Currently, Qantas’ twice daily flights to Australia depart late in the evening and arrive in the morning at London Heathrow meaning hugely expensive assets are left on the ground all day doing nothing.
From 20 July 2014, as part of a broader restructuring of Qantas’ network in response to a deteriorating financial performance, Qantas flights to Melbourne will be retimed from a late evening departure to an early afternoon departure.
Qantas has just published its half year results. In the past week there has been a frenzy of speculation in the Australian media following prior warnings from Qantas that it would incur heavy losses resulting in a significant restructuring of the airline and possibly drastic changes to its route network.
The losses themselves are as feared with Qantas reporting a loss before tax of AUD$252 million. Qantas has announced significant job cuts and disposals of aircraft and deferrals of aircraft deliveries.
There has been much speculation about the future of Qantas daily Airbus A380 services from London Heathrow to Sydney and Melbourne, following anecdotal reports of weak demand on the London Heathrow – Dubai sectors of the London – Melbourne routes.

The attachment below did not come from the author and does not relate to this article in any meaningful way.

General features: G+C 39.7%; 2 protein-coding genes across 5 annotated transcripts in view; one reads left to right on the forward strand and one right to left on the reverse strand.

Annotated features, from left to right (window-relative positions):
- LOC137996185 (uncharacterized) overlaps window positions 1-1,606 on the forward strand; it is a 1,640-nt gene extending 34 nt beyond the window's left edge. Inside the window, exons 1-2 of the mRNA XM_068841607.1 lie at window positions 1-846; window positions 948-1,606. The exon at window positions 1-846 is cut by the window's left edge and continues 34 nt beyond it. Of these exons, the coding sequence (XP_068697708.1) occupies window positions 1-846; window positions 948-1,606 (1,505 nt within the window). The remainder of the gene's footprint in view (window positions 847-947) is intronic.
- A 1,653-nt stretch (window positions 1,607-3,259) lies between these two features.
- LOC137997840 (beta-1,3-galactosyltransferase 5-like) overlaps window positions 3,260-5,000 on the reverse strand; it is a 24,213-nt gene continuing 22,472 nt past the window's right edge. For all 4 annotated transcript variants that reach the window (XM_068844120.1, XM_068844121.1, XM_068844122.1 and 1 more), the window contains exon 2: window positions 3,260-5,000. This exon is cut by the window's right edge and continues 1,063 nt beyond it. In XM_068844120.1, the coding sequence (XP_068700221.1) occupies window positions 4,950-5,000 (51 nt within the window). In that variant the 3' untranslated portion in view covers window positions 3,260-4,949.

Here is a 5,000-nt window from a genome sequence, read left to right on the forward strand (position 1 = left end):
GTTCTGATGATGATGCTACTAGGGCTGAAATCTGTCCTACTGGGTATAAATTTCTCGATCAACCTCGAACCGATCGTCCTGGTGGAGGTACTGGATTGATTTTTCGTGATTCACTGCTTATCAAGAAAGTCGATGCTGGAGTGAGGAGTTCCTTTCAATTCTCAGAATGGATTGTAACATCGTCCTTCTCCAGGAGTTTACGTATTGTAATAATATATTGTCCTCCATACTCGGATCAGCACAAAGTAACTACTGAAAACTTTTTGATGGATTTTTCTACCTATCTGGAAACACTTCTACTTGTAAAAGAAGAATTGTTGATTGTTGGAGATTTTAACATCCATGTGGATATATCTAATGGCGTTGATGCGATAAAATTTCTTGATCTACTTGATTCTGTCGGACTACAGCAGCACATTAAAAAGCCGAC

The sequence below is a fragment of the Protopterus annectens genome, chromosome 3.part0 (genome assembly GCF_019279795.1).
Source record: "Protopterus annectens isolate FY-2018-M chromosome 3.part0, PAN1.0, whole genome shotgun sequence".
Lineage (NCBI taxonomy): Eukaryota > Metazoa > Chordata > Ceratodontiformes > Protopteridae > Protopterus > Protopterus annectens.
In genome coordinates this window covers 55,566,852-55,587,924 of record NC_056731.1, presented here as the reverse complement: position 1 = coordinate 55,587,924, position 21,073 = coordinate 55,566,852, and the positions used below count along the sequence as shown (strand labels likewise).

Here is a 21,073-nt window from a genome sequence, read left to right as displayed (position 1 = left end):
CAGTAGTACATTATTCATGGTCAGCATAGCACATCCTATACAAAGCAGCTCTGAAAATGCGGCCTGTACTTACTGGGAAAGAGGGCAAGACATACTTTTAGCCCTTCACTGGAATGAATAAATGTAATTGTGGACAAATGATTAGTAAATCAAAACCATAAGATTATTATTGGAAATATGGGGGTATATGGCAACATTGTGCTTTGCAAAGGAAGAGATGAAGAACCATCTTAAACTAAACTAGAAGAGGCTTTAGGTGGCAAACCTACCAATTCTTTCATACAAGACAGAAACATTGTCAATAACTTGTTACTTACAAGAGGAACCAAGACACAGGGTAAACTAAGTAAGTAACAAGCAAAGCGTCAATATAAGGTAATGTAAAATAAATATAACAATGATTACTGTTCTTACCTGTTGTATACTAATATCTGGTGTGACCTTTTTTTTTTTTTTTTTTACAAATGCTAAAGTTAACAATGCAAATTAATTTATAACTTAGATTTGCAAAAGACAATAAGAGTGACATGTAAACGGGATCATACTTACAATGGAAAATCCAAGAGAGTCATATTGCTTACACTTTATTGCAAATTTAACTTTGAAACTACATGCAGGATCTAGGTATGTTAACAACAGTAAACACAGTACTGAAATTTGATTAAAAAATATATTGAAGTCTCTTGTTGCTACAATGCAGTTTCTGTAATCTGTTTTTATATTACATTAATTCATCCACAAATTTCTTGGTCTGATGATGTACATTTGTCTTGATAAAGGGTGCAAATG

Qantas has today confirmed that the two daily London Heathrow services will remain. However, the London – Melbourne route (currently a late night departure from London and early morning arrival, resulting in significant downtime of nearly 17 hours for the aircraft) will be retimed from November 2014.
We do not yet know what the new times are. One possible option is to retime the departure to late morning, as Qantas used to have to Sydney and Melbourne when it had four daily services from London Heathrow.
Qantas published its annual results for the year ended 30 June 2013 last week. The airline posted a modest net profit of AUD$6 million after tax, which was a significant improvement over last year’s loss of AUD$206 million.
This was primarily due a reduction in losses at Qantas’ International division, which prompted a significant reduction in capacity to Europe and the jettisoning of Qantas’ partnership with BA in favour of Emirates, by almost half to AUD$246 million.
Whilst the partnership between Emirates and Qantas is still very much in its infancy, it is curious that Qantas seems to have declined to give any clear revenue guidance on the partnership. In its results it gave only vague operational measures such as “2 times increase in codeshare bookings on EK network” and “3 times increase in EK bookings on Qantas Domestic network” compared to the partnership with British Airways and others. It is hard to draw any conclusions from such claims without seeing the detail behind the headlines.
Meanwhile, British Airways has remained upbeat on the performance of its last remaining Australian route, London-Singapore-Sydney.
There probably isn’t an airline route in the world where travellers have more choice of airlines routings than London to Australia. As non-stop routes between London and Australia remain a technical impossibility and fuel prices mean that is likely to remain the case, a stop en route has always been required.